Be it noted: the text does not actually describe the real people in the images above. It’s just a rhetorical device.
Here are two portraits.
On the left: Yiwana is a lipstick lesbian who lives with her partner and her pet ferret in an urban flat. She works two jobs: she is a professional set-designer, and also works as a feminist burlesque dancer which allows her to transgressively deconstruct heteronormative gender-tropes in the sex industry. Yiwana would like to be ethnic, but she isn’t. She has taken on an unusual name of her own free will in order that employers reading her resume will subject her to the same kind of stigmatization as persons of other races. Yiwana believes in disabled rights, but she is also pro-euthanasia and supports a mother’s right to abort her child if the child is shown to be genetically imperfect in pre-natal tests. She votes Democrat, and attends local theatre group presentations where women speak through their sexual organs. When Yiwana is not practicing Yoga or communing with nature at the local botanical gardens, she can be found crusading for gay rights, minority rights, women’s rights, human rights, trans rights, and the rights of baby seals. She eats nothing but yoghurt, granola, and organic spelt bagels, and wears loose hemp blouses. In her next reincarnation, she is hoping to be a wombat.
On the right: Zeke lives in Arkansas with his wife, his four sons, and his guns. He’s a farmer, like his father before him, and volunteers as a functionary at his local Baptist congregation. Zeke don’t like it when them lawless Mexicans come blowing over the border. He believes in America: in freedom of speech, the right to bear arms, the constitution and the founding fathers. Zeke doesn’t pay income tax because he doesn’t believe in the socialist state. He is anti-abortion, and supports the troops where-ever they happen to be. He votes Republican, and he strenuously objects to the smut that is peddled in American theatres – it gives the first amendment a bad name. Zeke prays every day to Jesus to make his crops grow, and to keep the bank-man from coming to seize his farm. He is afraid of stinking homosexuals, the blacks, and the devil. Zeke can generally be found with a grass stem hanging from his lower lip, looking thoughtfully at the cows that will provide him with the primary staple of his all-American beef diet.
Which one of these people do you feel is most like you?
Unless you have your own reality TV show, you probably can’t recognize yourself in either of these descriptions. Even if you are, say, a lipstick lesbian who is frankly kind of obsessed with organic kefir at the moment, you probably don’t think that the first description is a very accurate portrait: it misses huge amounts of nuance, makes tonnes of stereotypical assumptions (which are still stereotypical even if they happen to be largely true…) and it unfairly caricatures feminist theatre. Right? And if you are a midwest farmer, even if you do really like “American Remains,” it really irks you that people assume you’re a racist just because you have an accent and an old confederate pistol (it’s a family heirloom — not a political statement.) Yet when we’re thinking about the left-right political continuum, we constantly make assumptions and rely on stereotypes to make judgements about the people who we disagree with. Folks on both sides of the ideological divide do it constantly, and it tends to shut down fruitful dialogue because if you’re arguing with a projection of a type that exists inside of your mind, rather than interacting with an actual human being, you inevitably end up talking past the person that you’re supposed to be talking with.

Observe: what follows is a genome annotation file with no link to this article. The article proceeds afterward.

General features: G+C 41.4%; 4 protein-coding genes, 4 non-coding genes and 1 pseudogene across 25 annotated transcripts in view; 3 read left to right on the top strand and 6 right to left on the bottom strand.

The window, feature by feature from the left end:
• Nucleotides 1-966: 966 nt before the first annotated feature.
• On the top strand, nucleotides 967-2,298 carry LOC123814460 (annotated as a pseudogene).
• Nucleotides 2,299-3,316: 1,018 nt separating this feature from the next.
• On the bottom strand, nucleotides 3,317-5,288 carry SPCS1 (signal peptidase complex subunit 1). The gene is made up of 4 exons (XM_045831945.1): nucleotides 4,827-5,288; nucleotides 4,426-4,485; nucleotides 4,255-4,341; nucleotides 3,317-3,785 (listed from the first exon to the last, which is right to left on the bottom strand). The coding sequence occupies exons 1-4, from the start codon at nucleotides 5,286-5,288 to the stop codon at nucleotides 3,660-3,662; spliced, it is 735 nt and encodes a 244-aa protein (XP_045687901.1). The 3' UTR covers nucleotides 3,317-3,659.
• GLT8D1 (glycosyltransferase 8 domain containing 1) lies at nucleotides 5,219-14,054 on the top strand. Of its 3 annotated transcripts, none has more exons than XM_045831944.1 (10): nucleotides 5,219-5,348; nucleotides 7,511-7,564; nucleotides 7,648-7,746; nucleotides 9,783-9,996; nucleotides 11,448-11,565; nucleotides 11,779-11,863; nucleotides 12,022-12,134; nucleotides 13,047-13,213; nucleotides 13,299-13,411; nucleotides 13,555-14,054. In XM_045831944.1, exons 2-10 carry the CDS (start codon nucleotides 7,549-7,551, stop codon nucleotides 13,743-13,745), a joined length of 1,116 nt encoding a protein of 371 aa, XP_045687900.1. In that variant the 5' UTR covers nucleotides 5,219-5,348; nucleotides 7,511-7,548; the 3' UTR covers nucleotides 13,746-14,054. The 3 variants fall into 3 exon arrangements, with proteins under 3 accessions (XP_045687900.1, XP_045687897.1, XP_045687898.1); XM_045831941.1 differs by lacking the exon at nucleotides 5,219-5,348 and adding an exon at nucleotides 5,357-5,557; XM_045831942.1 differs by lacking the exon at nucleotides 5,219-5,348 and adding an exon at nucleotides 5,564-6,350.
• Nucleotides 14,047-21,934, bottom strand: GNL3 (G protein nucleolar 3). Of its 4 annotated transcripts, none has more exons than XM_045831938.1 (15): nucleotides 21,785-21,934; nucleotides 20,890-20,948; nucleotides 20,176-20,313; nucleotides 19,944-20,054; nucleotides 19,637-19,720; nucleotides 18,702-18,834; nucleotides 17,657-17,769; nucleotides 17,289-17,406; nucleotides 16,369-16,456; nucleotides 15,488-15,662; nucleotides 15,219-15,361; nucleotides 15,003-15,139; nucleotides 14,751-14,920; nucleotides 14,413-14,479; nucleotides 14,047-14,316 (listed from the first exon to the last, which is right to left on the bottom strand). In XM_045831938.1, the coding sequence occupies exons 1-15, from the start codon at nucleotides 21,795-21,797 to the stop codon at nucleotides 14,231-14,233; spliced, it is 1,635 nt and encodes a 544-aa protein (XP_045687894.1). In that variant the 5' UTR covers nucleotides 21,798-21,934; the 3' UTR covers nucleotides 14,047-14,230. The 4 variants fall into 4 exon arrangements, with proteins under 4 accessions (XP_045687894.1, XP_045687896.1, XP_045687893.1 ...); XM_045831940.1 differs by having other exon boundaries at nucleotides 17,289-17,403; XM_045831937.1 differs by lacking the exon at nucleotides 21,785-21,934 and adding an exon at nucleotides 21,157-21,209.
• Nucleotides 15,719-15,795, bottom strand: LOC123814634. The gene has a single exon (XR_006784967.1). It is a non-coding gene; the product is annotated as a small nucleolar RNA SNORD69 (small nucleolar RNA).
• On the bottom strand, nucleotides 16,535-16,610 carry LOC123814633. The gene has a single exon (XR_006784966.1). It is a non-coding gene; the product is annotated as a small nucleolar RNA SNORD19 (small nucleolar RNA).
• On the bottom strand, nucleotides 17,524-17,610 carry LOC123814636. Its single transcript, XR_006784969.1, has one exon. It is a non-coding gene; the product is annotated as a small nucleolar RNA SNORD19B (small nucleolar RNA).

The gospel, however, cannot be pegged as “liberal” or “conservative,” “left” or “right,” and Christians need to be very wary of allowing themselves to fall into these categories. If we allow our political affiliations to overshadow our theological tradition, we end up with a lot of nonsense — and a huge temptation to judge our religious leaders by the standards of the world. With Pope Francis, for example, we see this happening all the time: Catholics on the Left love him…until he mentions what the Church still believes about the family and sexuality. Catholics on the Right believe it’s important to be obedient to the Church… but are desperately casting around for reasons why it’s acceptable to ignore the practical teachings of Laudato Si. Like any good prophet, Francis is not merely hated by those who are popularly conceived of as “enemies of the faith,” he is also hated by those who imagine themselves to be the remnant of the true faithful.
Faith is not ideology. Catholics who find that they are scandalized by the Pope’s divergence from their own dearly held political beliefs need to go back and question those beliefs, and question them deeply, before concluding that the problem is with the Pope. We are not supposed to be believe in the Church because it confirms the values that we already subscribe to, but because it challenges us to honestly confront our own assumptions and preferences in the sincere pursuit of truth.
Post Script: My husband makes the observation that even though the left is supposed to champion the poor and the underprivileged, when they wish to negatively stereotype right-wingers they rely on stereotypes of poor, uneducated white people who have the superficial characteristics of the privileged classes while enjoying very little actual privilege. The right, on the other hand, is supposed to believe in the power of wealth, freedom and education to make the world a better place, but when they want to negatively stereotype left-wingers, they usually rely on caricatures of wealthy overeducated hipsters with too much freedom on their hands.
Photo credit: Pixabay